There are a variety of celebrations and special days associated with American schools. This begins with the first day of school. This is especially important for the younger children beginning with 1st grade. As the children get older we see less and less attention bring given to first day. School picture day is an imortant event and can happen anytime during the school year. There are a range of special social events like proms, especially in America. Primary schools hold parties for sopecial days like Hallpween and Christmas. We also see school trips toward the end of the school year, mostly at the secondary level. There are are award ceremonies ar the end of the school year, although this varies a great deal. Then of course there is graduation. In the 19th century and early-20th century this meant primary school or the 8th grade. For the rest of the 20th century, it became high school or 12th grade. American schools make a great deal aboutb of graduation, nuch more than other counties.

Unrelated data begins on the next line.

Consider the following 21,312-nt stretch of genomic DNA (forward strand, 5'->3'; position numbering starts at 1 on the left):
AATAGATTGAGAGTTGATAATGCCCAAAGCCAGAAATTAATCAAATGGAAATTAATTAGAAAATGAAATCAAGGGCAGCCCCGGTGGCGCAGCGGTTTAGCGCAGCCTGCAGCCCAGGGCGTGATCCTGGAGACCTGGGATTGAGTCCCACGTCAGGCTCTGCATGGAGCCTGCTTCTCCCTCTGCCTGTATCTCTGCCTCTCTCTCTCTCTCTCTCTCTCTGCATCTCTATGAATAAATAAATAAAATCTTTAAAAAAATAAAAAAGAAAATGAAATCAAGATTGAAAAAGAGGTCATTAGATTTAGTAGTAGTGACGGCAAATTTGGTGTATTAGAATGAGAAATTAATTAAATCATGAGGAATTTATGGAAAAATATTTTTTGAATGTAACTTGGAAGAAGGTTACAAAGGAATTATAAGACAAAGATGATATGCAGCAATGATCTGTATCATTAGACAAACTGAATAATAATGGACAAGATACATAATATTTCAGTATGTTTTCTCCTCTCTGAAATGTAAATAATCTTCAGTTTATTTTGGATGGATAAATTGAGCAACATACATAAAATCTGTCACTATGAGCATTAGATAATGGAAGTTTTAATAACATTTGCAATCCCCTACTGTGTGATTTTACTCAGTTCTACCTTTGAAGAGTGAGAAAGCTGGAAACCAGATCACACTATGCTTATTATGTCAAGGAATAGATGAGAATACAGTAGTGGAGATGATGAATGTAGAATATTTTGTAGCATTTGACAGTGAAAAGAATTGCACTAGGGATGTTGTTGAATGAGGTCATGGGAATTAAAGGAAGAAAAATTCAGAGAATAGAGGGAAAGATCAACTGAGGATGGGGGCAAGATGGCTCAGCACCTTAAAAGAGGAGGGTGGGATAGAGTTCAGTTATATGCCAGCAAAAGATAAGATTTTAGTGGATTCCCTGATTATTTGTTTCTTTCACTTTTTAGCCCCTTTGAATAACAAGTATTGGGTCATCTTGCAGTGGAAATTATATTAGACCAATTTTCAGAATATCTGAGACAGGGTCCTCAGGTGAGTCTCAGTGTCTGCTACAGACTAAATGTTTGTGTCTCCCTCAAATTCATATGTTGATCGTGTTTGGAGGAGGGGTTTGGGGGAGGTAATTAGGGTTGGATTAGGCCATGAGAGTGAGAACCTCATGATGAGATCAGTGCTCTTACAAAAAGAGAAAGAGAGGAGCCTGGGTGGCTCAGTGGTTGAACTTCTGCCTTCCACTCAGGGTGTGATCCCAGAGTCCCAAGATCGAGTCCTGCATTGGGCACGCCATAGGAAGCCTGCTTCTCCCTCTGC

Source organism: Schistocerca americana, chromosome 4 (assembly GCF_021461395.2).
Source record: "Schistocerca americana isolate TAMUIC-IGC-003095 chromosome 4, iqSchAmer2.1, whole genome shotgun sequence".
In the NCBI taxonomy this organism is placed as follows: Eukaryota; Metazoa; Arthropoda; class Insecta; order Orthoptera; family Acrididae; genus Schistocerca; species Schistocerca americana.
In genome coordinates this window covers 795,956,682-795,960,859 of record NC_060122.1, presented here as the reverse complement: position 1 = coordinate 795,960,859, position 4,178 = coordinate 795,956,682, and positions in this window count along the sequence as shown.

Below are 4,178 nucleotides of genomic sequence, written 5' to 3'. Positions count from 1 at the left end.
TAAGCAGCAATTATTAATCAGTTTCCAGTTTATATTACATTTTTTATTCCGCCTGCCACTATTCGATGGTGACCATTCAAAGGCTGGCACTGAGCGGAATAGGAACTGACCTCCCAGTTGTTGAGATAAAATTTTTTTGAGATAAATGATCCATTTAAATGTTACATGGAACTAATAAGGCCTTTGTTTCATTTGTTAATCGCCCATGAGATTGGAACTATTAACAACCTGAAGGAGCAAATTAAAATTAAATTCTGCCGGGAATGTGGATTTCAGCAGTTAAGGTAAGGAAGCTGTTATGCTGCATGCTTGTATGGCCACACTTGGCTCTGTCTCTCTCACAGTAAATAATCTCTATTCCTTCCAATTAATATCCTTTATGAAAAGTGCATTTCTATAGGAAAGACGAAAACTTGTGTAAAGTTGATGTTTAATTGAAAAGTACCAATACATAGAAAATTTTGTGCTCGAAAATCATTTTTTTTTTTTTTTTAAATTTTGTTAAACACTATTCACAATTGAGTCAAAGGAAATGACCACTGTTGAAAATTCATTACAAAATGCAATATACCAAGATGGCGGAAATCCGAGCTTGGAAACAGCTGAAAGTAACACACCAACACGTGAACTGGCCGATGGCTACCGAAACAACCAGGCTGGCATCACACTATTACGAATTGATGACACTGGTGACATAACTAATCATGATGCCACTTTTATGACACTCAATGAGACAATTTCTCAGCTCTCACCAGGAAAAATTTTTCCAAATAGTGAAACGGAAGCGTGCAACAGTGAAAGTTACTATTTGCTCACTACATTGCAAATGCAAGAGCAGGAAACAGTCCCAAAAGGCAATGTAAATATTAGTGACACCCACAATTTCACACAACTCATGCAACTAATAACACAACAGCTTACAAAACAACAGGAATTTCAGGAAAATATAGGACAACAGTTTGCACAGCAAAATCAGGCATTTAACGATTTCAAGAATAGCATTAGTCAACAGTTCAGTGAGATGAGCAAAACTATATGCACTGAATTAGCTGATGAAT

Many personal experiences archived on the main U.S. country page include school expeiences. We will archive personal accounts here that touch specifically on schoolwear. For the most part American personal experiences will not touch on uniforms as so few American boys have worn school uniforms.
Careful, clicking on these will exit you from the Boys' Historical Clothing web site, but several are highly recommended